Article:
Blog Author of:
Database Underground – http://www.infoworld.com/blogs/sean-mccown

Follow my Twitter:

http://twitter.com/MidnightDBA

Monday, November 23, 2009

Pirate Coder

I find myself multitasking again with my little one.


Today I'm testing some HA scenarios with replication while simultaneously being a pirate.


Enjoy.




Watch my free SQL Server Tutorials at:
http://midnightdba.itbookworm.com/


Read my book reviews at:
http://www.itbookworm.com/


Blog Author of:
Database Underground – http://www.infoworld.com/blogs/sean-mccown


Follow my Twitter:


http://twitter.com/MidnightDBA

Friday, November 20, 2009

The Juice Box

I had a very typical conversation with my 2yr old yesterday.  It went something like this…

The Juice Box

Benji:  More juice daddy.

me:  Ok, go throw the box away and bring me another one.

so he goes and throws it away then looks at me.

me:  Ok baby, now bring me another box.

about a minute later he shows up with a brown box that some books came in.

me:  No baby, bring me a juice box.  The small one.

so then he shows up with a smaller shipping box.

me:  No baby, a juice box.  Bring me a juice box. A juice box.

(Benji looking around all over)

me:  it’s in the cabinet right there honey.

(keeps looking around)

me:  open the cabinet door and take out a juice box.

(looks at the fridge door.)

me:  No baby, the cabinet door.  Right there by the broom.

(goes to the other side of the fridge and looks at the wrong broom instead of the one right in front of him)

me:  no sweetie, the other broom.  Open the door by the other broom.

(opens the fridge door)

me:  no sugar, the cabinet door.  close the fridge.

(looks all around)

me:  the green door right in front of you. 

(Looks at fridge again)

me:  no no, the green door by the broom.

(goes to the other side of the fridge again and looks at the wrong broom)

me:  honey, bring me a juice box.

(looks at ceiling, floor, dog food, etc.  everything but the door right in front of him)

me:  sweetie, bring me some juice and I’ll open it for you.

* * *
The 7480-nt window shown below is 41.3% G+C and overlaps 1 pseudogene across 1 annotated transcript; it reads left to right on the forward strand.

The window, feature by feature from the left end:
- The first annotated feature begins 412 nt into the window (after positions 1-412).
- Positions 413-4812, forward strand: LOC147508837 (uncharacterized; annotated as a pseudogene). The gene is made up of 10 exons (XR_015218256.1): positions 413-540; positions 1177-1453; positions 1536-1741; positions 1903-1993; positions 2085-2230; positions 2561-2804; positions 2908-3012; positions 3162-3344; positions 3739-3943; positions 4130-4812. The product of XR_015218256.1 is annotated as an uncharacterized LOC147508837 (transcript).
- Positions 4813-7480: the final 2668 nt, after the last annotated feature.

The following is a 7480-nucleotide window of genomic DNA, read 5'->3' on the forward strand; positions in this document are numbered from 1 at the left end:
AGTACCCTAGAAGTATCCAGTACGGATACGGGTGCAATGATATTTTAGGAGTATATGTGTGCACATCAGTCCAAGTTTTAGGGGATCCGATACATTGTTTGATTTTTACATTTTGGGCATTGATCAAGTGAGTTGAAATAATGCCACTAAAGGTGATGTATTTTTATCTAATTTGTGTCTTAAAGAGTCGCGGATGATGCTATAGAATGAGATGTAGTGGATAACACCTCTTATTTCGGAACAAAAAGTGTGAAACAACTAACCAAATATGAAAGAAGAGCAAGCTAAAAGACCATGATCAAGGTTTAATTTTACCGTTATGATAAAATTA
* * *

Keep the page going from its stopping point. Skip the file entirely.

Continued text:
(opens right door and brings the juice box.)

Now I ask you, how many of us have had conversations very similar to that with our end users or even our devs?  I know some of the devs I’ve worked with have been exactly like that.

So it really got me thinking about the skills a good DBA needs.  So as it turns out if you’re looking to make a switch to being a DBA, here’s what you should do. If you really wanna be successful as a DBA, then while you’re studying SQL and learning your job, open up a daycare and run it for about 5yrs.  Don’t only open it and run it, but actually get in there and work with the kids.  I’d say a good mix of 2 and 4yr olds should do it.  I’ve got 3 kids myself and I did it in reverse.  I became a DBA first and then had my kids, but I’m convinced that having kids has made me a better DBA because I honestly do have a lot of very similar conversations with my kids and my devs.

And this may piss of some devs, but any DBA out there who’s had to deal with a group of devs who thinks they know what they’re doing when you’re trying to show them how to do something, you know exactly what I’m talking about.

Watch my free SQL Server Tutorials at:
http://MidnightDBA.ITBookworm.com

Read my book reviews at:
www.ITBookworm.com

Blog Author of:
Database Underground – http://www.infoworld.com/blogs/sean-mccown

Follow my Twitter:

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Thursday, November 19, 2009

Job Security

Job security is a really big concern for most DBAs because we tend to automate ourselves out of a job.  It doesn’t have to be though.

First I’d like to talk about the worst way possible to ensure you keep your job.  I’m talking about those guys who write impossible processes that nobody else can support.  They think that if they’re the only ones who can support it then the company will keep them around.  And unfortunately that’s not the case.  A company is gonna do what they’re gonna do no matter how much you hold their processes hostage.

Then there are the guys who do something similar.  They just refuse to document anything and they hold all of the tribal knowledge and keep it to themselves.  This isn’t exactly the same as the guy above because this guy could just have info that nobody else does and refuses to show anyone.  And again, while it seems like holding information hostage in exchange for your job would be effective, it’s not.  Companies are gonna do what they’re gonna do no matter what you do to prevent it.  So if they’re looking to get rid of someone, you may be safe for a while, but not for long.  Your boss may recognize that you’re the keeper of the processes, but if they get rid of him then the next guy in charge of you may not see your brilliance.